Minister heralds 'biggest rail expansion programme since Victorian times'

Norman Baker MP
Image caption Norman Baker's conference speech is his first as a government minister

There may only be two Liberal Democrat MPs in our region but it's a big day at the party's conference in Birmingham for them.

Their leader Nick Clegg has spoken about Lib Dem MPs "punching above their weight" in government: that could be applied to the MP for Lewes.

Norman Baker may be a veteran MP but this is his first speech to conference as a government minister.

As Transport Minister he says a sound transport policy can be summed up in four words: "creating growth, cutting carbon".

He says: "That's why I have been keen to see major investment in rail - good for the economy and lower in emissions than car or plane.

"In fact, despite the very difficult economic position we inherited, the Department for Transport is today overseeing the biggest rail expansion programme since Victorian times."

That may be true but he shouldn't be surprised if commuters in the South East don't yet feel they are seeing the benefits of that.

In January rail fares increased by the largest percentage in years.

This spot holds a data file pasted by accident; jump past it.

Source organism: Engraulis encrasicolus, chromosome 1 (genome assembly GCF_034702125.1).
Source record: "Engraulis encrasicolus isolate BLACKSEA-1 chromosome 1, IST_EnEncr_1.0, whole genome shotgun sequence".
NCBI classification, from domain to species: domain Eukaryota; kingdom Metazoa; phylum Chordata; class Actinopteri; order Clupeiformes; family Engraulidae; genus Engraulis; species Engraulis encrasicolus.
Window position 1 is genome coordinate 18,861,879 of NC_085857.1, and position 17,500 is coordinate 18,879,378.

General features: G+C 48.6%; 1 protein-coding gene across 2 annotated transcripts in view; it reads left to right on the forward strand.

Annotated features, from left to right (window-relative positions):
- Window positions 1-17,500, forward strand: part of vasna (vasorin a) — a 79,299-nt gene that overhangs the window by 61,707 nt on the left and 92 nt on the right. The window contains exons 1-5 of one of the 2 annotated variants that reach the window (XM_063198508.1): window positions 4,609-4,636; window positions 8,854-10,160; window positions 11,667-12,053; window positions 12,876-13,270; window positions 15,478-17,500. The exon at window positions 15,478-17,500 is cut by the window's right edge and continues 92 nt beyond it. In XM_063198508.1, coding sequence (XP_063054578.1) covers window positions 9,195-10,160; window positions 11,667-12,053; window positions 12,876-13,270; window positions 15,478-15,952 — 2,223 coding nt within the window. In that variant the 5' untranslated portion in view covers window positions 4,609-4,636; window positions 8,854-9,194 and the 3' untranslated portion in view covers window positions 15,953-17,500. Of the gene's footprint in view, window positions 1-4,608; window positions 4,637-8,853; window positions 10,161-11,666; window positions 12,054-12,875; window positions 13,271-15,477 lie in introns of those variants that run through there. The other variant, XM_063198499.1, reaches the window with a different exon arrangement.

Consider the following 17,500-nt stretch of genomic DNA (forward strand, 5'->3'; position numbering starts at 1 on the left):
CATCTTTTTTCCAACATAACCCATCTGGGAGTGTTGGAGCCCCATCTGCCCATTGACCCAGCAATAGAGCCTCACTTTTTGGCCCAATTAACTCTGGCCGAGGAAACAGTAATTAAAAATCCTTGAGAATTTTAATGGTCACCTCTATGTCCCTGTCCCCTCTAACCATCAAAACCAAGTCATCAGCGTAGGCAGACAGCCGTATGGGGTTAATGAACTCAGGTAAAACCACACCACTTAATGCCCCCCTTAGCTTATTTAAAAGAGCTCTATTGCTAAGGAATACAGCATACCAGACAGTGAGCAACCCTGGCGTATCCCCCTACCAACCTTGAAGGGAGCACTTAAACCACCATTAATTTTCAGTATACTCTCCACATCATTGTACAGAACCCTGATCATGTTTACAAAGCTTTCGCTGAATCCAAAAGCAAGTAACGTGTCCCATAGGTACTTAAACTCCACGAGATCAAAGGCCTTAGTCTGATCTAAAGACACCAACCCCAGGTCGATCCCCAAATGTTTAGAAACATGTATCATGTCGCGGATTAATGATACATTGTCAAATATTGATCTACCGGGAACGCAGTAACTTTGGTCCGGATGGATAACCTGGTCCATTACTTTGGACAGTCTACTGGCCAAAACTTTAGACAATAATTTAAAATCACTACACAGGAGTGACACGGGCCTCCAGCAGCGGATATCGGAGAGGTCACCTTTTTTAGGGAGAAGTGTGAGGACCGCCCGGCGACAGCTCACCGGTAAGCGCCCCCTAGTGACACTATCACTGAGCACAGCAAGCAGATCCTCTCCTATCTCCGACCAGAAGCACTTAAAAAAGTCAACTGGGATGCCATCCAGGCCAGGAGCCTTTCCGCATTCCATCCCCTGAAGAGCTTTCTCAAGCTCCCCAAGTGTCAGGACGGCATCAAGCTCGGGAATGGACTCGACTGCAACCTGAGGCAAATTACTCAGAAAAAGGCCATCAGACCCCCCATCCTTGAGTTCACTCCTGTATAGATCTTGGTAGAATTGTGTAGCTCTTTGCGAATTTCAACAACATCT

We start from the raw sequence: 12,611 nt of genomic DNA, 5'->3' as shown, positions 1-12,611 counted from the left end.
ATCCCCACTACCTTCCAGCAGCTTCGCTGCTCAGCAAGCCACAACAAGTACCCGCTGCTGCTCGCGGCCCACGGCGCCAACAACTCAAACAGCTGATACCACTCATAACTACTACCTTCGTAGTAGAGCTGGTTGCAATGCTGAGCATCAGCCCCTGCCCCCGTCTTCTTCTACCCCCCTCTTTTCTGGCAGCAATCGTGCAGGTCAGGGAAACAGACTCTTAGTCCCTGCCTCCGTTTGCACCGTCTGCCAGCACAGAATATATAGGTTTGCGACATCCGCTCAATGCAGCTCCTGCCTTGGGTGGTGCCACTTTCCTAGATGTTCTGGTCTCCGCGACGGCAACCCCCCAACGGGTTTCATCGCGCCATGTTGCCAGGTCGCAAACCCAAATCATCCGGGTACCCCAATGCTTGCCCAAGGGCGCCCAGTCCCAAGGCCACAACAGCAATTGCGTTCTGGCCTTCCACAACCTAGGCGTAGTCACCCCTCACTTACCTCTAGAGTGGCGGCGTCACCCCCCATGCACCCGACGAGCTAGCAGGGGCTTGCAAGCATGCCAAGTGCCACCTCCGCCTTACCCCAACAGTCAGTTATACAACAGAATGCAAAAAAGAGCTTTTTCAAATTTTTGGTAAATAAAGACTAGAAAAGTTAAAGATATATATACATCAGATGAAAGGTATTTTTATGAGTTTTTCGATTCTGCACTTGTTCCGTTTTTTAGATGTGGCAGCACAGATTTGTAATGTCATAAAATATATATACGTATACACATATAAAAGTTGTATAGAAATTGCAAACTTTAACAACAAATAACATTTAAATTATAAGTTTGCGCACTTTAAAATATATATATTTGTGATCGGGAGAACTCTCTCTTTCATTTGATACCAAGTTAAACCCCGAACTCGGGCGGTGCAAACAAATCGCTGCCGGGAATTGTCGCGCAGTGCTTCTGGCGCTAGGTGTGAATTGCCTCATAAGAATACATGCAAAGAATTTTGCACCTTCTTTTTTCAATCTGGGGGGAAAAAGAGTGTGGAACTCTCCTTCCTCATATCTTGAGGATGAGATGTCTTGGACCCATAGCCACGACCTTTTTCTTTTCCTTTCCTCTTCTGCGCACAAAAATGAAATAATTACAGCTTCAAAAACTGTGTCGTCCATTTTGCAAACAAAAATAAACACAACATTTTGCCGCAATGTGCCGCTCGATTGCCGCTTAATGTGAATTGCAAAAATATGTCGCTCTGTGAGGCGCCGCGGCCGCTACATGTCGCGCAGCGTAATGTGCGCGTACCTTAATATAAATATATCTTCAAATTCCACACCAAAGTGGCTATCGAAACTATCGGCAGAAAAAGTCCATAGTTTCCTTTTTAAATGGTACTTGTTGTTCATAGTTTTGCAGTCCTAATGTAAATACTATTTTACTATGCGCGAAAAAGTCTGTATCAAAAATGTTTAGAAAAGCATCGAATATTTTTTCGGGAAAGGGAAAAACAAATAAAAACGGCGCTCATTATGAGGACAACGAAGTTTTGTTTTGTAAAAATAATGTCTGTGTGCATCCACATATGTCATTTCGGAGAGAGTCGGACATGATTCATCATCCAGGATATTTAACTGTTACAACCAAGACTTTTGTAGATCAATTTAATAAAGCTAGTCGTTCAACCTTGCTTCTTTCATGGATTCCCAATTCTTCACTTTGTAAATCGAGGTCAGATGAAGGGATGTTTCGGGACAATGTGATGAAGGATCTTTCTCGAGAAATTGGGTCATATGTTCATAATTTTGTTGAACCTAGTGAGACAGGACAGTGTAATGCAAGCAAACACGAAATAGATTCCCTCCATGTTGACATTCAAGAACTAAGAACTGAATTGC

Commuters have had to accept that the £5,000 season ticket is a growing phenomenon, with Southeastern charging £5,192 for journeys from Hastings and Tonbridge to London that connect to its high-speed service. That's an increase of 12.7% on last year.

'Making progress'

Despite Norman Baker trumpeting the coalition's investment in rail the Transport Secretary Philip Hammond admitted last week that rocketing fares mean that the railways have become a "rich man's toy".

Norman Baker's message is that they are making progress and that "it's full steam ahead at the Department for Transport".

Despite the fact the government does not have as much money to invest in infrastructure as they would like he wants to leave conference with an upbeat message.

He knows he has a fine line to walk between being seen as a government minister on the one hand and as an effective local MP on the other.

For now the party members I've spoken to here seem in confident mood. Even those from Lewes where the Liberal Democrats lost control of the council after 20 years at the May elections.

They know the party had a poor showing at the local elections but believe now the Lib Dems message is beginning to get across.

Nick Clegg, who gives his keynote speech to conference on Wednesday, will be hoping - for his sake and that of the party - that is the case.

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